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Woodshop 51503

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Here you will find Jigs and Fixtures that I have made or
bought, or possibly upgrades to machinery in the shop.

Delta Splitter for Contractors Saw
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The Delta splitter installed and ready to go. It is a fairly simple installation. For complete instructions here is a link to the manual. It is on pages 6,7 & 8 of the manual shown which is for a complete overarm blade guard and splitter. I believe the part is about 30.00 if I remember right and the part # is 1349941 and I ordered it directly from Delta.

Here is a photo taken thru the throat plate hole. It shows how the assembled splitter mounts on the trunion. Basically you remove the old interior splitter/guard mount by removing two hex head bolts and replace it with the new splitter mount and attach to the right side holes with the bushings and bolts supplied.
 
A big thankyou to all the Creekers out there that helped me by supplying info and photos, especially Todd Davidson.

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Adjustable Dado Jig
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This jig allows you to make a dado to match exactly the the work piece to be inserted into the dado. The jig has a sliding mechanism that allows you to insert a piece of the actual workpiece which indexes the dado size. Simply tighten up the adjustment knobs which are held in place with a 5/16 T-nut and a 5/16 star knob. The jig is made from mdf and uses a fence on each side, one is fixed and one is sliding. The router rides up against the fence and for larger dados you simply go back against the other fence and finish the dado. Good for dados up to 1 1/2 inches.
 
In the second photo you can see the jig being indexed with a work piece in it.
 
 

 
 
 
 
 
 
In the third photo you can see the other side of the jig with the sliding blocks on the end that allow you to dial in the dado size. The blocks also allow you to square the jig to the workpiece.

Shop Helpers - Push Blocks
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Here are several of my push blocks that I use in my shop. You should always have plenty of push sticks and blocks in the shop. I use these on my table saw and router table. The one in the bottom of the photo is one I use on my table saw. It allows you to hold down boards while working close to the blade and without fear of hurting yourself. Pefect for when you have to rip and edge on a small piece. The hold down on the back of all of these are easily replaced by making a new one out of hardboard or mdf and screw them back on.
The long boat style ones can be used on a table saw, router table or jointer and are meant for use where you need to hold a piece down flat like when doing a thru groove on the router table or table saw. The work great. I use the larger one on my table saw and the smaller one on my router table.
When I am board and have an hour or so to kill in the shop I make some kind of push board. It is great to have all kinds of shapes and styles that allow you to safely do what you need to do.  When I get ready to work  I always make sure I have several diffent push sticks and blocks handy and ready!!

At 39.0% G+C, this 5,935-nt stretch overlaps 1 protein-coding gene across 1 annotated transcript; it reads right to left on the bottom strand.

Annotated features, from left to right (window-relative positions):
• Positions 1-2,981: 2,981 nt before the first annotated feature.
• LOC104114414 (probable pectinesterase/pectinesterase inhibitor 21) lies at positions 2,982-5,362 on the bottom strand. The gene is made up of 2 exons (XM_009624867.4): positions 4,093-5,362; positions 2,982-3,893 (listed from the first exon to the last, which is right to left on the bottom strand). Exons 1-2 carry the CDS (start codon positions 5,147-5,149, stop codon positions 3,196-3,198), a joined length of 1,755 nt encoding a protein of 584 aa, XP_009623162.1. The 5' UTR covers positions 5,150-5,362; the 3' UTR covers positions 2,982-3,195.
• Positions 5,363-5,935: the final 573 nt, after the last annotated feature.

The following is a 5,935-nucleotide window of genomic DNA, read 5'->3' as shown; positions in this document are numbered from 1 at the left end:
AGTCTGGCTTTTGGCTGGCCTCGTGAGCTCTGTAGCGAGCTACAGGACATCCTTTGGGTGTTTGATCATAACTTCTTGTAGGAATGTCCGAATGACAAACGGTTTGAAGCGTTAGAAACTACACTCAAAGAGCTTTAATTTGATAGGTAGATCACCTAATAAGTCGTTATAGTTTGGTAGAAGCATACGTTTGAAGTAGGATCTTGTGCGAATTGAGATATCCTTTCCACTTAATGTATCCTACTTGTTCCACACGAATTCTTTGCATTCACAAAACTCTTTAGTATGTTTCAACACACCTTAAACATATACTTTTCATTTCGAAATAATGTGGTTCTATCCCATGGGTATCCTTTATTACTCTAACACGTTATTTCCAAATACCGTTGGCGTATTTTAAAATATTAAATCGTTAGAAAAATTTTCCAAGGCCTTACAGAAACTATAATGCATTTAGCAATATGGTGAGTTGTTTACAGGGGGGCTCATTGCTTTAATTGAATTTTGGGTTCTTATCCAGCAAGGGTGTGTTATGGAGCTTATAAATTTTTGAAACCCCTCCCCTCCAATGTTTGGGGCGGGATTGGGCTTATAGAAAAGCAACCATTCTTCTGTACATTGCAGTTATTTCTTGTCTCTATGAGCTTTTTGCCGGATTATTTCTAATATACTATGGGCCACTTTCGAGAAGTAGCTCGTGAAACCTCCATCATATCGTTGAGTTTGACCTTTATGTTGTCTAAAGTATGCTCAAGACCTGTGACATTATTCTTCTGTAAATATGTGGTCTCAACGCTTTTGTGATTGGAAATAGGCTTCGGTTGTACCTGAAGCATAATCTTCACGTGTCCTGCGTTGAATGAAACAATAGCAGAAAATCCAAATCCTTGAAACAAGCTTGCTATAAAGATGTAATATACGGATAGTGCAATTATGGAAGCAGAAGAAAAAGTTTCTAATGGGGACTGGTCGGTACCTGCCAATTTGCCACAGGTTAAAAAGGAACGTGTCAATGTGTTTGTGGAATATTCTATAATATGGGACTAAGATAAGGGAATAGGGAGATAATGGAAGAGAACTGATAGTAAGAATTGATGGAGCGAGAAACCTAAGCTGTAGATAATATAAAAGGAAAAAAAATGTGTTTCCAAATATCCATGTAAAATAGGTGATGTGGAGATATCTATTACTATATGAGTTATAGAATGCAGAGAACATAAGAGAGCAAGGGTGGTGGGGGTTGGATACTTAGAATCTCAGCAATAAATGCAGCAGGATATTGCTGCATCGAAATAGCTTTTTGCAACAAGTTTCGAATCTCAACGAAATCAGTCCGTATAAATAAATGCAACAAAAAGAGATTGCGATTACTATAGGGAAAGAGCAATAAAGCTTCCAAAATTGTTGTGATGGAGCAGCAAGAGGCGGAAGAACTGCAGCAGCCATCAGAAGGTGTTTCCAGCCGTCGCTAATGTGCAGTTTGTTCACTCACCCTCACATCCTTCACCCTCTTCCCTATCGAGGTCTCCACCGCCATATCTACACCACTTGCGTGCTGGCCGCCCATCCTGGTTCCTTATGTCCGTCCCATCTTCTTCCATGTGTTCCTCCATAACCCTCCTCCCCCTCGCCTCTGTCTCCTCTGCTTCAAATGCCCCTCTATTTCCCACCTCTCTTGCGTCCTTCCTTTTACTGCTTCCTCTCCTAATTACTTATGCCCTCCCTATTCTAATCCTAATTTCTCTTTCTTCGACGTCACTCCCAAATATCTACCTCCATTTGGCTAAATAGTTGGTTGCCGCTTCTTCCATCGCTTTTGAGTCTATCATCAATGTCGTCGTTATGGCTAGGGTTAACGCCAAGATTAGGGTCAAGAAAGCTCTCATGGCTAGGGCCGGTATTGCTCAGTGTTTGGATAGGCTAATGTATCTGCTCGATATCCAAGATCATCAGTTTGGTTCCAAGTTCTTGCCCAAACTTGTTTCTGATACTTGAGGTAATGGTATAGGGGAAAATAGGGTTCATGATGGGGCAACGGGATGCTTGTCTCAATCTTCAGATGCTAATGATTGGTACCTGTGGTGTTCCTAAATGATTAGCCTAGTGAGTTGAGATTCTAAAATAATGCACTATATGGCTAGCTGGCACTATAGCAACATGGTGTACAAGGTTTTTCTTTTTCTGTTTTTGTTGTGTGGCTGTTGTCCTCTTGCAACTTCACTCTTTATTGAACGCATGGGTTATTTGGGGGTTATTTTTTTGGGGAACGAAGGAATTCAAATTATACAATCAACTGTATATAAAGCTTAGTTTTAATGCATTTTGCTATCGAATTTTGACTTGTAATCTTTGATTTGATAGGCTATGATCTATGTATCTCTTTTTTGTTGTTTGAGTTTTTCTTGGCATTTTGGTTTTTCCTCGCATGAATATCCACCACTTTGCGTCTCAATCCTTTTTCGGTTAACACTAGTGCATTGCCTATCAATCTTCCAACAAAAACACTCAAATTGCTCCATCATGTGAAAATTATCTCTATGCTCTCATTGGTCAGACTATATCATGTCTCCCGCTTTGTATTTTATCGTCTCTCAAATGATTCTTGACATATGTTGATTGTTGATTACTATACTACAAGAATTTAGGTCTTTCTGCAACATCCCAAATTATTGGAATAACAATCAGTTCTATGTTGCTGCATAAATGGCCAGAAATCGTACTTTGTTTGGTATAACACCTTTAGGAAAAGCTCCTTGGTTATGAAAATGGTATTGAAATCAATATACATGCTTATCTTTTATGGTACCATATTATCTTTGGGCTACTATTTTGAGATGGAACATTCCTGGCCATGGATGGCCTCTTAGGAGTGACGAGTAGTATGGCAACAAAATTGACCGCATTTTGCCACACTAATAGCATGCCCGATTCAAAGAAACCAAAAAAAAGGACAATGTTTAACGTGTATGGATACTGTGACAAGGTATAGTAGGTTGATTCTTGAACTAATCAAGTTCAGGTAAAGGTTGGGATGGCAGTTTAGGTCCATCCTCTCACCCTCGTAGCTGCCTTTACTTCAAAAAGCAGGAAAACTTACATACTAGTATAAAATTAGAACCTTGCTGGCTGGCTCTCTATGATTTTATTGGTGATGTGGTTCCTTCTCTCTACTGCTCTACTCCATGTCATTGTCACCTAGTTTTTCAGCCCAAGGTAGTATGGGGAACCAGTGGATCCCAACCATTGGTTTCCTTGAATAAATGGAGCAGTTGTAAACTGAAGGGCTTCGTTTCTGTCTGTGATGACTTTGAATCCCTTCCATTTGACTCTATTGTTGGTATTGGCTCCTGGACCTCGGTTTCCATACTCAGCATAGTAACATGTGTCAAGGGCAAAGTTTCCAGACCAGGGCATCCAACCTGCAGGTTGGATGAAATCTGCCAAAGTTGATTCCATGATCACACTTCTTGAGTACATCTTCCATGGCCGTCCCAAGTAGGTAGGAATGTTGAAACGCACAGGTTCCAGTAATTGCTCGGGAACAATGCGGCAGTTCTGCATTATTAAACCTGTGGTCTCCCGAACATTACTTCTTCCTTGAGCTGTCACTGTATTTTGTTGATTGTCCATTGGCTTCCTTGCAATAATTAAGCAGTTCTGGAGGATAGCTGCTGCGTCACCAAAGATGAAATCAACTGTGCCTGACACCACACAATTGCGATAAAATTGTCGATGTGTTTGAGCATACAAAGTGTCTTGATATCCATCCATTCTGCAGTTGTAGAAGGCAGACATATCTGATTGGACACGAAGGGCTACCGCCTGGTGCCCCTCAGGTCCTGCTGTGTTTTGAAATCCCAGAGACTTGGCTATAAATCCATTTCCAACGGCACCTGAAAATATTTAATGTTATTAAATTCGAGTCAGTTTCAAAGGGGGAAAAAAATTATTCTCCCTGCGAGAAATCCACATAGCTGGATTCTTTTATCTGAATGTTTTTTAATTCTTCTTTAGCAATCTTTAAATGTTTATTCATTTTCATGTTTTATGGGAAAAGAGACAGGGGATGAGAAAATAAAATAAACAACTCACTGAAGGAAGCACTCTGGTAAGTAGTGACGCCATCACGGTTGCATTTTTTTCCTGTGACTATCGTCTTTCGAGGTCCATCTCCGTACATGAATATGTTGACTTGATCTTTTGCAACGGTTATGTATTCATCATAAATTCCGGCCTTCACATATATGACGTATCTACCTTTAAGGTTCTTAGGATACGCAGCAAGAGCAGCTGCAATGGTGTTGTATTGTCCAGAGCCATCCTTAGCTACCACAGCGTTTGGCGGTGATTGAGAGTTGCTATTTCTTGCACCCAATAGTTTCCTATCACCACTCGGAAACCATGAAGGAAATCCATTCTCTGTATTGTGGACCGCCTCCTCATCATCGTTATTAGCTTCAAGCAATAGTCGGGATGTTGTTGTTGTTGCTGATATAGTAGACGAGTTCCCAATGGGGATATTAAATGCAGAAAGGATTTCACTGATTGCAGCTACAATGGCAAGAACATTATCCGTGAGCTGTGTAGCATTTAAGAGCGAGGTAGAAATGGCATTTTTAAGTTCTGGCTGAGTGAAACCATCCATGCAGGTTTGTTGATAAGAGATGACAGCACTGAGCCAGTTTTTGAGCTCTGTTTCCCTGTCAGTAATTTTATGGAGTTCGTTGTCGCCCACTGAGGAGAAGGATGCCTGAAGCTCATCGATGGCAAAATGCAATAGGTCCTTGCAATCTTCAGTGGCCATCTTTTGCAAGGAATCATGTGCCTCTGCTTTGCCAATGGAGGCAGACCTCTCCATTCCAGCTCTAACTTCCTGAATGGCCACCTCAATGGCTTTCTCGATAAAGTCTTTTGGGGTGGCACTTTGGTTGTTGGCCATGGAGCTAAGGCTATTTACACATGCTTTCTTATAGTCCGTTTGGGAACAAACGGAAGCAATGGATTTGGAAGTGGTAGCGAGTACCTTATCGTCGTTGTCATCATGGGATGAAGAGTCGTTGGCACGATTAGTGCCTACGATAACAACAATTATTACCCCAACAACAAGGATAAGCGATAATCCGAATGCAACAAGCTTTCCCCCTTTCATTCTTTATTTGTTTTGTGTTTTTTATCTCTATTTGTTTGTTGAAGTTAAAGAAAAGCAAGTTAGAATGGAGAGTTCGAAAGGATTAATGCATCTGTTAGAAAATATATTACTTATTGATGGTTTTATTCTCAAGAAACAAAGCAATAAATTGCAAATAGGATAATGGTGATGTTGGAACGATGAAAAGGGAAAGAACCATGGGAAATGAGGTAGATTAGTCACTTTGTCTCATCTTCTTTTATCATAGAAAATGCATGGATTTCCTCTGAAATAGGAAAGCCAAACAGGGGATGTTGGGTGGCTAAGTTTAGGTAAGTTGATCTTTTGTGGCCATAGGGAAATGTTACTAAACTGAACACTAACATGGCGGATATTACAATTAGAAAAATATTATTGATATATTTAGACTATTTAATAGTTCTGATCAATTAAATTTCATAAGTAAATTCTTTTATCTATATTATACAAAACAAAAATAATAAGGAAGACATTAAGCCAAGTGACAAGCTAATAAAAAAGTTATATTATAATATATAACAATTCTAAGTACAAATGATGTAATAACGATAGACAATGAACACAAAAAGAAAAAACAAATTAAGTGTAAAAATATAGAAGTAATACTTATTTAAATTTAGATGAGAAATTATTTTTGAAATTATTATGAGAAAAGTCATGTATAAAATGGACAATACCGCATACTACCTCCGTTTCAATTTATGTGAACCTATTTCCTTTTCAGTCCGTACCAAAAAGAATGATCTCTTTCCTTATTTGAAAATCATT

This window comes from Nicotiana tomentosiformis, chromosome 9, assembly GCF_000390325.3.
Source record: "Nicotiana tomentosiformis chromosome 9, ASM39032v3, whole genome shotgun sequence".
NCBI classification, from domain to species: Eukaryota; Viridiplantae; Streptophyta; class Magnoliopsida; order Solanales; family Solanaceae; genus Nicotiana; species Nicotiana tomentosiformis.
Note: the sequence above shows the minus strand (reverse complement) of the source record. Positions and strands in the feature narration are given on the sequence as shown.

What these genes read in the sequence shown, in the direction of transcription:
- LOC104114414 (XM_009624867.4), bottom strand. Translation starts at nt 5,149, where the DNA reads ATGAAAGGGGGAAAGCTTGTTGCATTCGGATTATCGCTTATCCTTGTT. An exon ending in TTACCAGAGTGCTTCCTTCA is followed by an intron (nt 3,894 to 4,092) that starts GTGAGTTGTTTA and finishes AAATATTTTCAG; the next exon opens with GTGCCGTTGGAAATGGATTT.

Cross Cut Sled
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Here is my cross cut sled. I built it out of 3/4 Birch plywood with southern yellow pine runners. I placed the runners in their slots and placed the plywood base on top of them, using the saw fence locked down and the base slid up to the wanted position. I added the front rail (the rail at the back of the fence) and screwed it down parallel to the edge of the plywood. On the front fence I made a dado on the router table to hold a section of Rockler Ttrack. The stop block slides in the track. I also added 2 rows of 5/16 Tnuts spaced ever 2 inches. These were for the hold downs. In this configuration they can be placed anywhere on the sled to hold down any side of workpiece. I screwed down the right side of the fence. I then cut thru the front rail with blade raised to about 2 inches and cut a little more than halfway and shut the saw off. With a carpenters square I lined up the short blade of the square to the saw blade and the long blade to the fence and adjusted until pefectly square to the blade. I clamped the other side in this position and maked the position on the front of the fence with a pencil. I removed the sled from the saw, then added a screw to the that end of the fence. It took a few test cuts and adjusting to make sure all was square. I then put a few more screws in to lock down the fence. I added a heel to the rear of the saw for saftey purposes. Fairly easy project for the shop!

Miter Sled - Shop Made
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This is a great project for your table saw if you do a lot of miters. The advantage to this type of miter sled vs a miter guage is the you can cut corresponding miters to make a perfect matched corner.

Construction is pretty simple. 2 x 2 plywood base, southern yellow pine runners and 1 x 4 miter fences. I used a front and rear rail to help hold the jig together and stable. In the rear I used a 1 x 6 piece to make a taller section to hold on to and help keep your hand out of the blades path. I also used three 1x4's stacked and placed in front of the tall fence for saftey. I my right hand on top of the tall rear rail and the left on the workpiece being cut for a very safe cut. Reverse for the mating cut.

As usual, thanks to all my freinds at Saw Mill Creek for all there excellent help and ideas!